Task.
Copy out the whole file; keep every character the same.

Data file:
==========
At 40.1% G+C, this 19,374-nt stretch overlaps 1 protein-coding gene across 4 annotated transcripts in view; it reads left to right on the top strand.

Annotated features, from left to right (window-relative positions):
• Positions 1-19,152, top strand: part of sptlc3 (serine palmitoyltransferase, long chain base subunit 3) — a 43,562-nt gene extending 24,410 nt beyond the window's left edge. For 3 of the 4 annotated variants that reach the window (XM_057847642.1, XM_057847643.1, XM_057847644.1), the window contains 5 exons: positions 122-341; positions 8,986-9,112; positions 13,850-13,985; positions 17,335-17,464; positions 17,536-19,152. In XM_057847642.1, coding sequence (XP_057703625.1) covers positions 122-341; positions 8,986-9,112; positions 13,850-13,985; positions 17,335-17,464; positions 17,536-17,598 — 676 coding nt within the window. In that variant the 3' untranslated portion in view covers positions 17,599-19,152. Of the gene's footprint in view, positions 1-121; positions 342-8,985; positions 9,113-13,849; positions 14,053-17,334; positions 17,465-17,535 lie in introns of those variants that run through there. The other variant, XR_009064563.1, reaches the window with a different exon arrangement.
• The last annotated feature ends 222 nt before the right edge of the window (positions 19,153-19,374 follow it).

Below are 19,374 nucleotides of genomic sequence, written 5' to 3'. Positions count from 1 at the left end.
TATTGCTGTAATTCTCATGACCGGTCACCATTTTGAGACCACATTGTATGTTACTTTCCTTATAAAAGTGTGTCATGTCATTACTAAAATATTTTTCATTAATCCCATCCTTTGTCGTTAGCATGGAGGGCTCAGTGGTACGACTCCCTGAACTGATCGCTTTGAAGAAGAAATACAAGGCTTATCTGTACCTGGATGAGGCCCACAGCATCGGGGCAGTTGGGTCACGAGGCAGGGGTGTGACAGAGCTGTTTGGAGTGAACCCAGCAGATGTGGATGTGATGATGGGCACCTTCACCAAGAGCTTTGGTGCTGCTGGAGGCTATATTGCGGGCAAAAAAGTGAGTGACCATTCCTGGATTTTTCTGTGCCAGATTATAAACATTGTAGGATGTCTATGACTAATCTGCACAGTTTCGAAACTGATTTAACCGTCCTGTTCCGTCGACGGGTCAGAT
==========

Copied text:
At 40.1% G+C, this 19,374-nt stretch overlaps 1 protein-coding gene across 4 annotated transcripts in view; it reads left to right on the top strand.

Annotated features, from left to right (window-relative positions):
• Positions 1-19,152, top strand: part of sptlc3 (serine palmitoyltransferase, long chain base subunit 3) — a 43,562-nt gene extending 24,410 nt beyond the window's left edge. For 3 of the 4 annotated variants that reach the window (XM_057847642.1, XM_057847643.1, XM_057847644.1), the window contains 5 exons: positions 122-341; positions 8,986-9,112; positions 13,850-13,985; positions 17,335-17,464; positions 17,536-19,152. In XM_057847642.1, coding sequence (XP_057703625.1) covers positions 122-341; positions 8,986-9,112; positions 13,850-13,985; positions 17,335-17,464; positions 17,536-17,598 — 676 coding nt within the window. In that variant the 3' untranslated portion in view covers positions 17,599-19,152. Of the gene's footprint in view, positions 1-121; positions 342-8,985; positions 9,113-13,849; positions 14,053-17,334; positions 17,465-17,535 lie in introns of those variants that run through there. The other variant, XR_009064563.1, reaches the window with a different exon arrangement.
• The last annotated feature ends 222 nt before the right edge of the window (positions 19,153-19,374 follow it).

Below are 19,374 nucleotides of genomic sequence, written 5' to 3'. Positions count from 1 at the left end.
TATTGCTGTAATTCTCATGACCGGTCACCATTTTGAGACCACATTGTATGTTACTTTCCTTATAAAAGTGTGTCATGTCATTACTAAAATATTTTTCATTAATCCCATCCTTTGTCGTTAGCATGGAGGGCTCAGTGGTACGACTCCCTGAACTGATCGCTTTGAAGAAGAAATACAAGGCTTATCTGTACCTGGATGAGGCCCACAGCATCGGGGCAGTTGGGTCACGAGGCAGGGGTGTGACAGAGCTGTTTGGAGTGAACCCAGCAGATGTGGATGTGATGATGGGCACCTTCACCAAGAGCTTTGGTGCTGCTGGAGGCTATATTGCGGGCAAAAAAGTGAGTGACCATTCCTGGATTTTTCTGTGCCAGATTATAAACATTGTAGGATGTCTATGACTAATCTGCACAGTTTCGAAACTGATTTAACCGTCCTGTTCCGTCGACGGGTCAGAT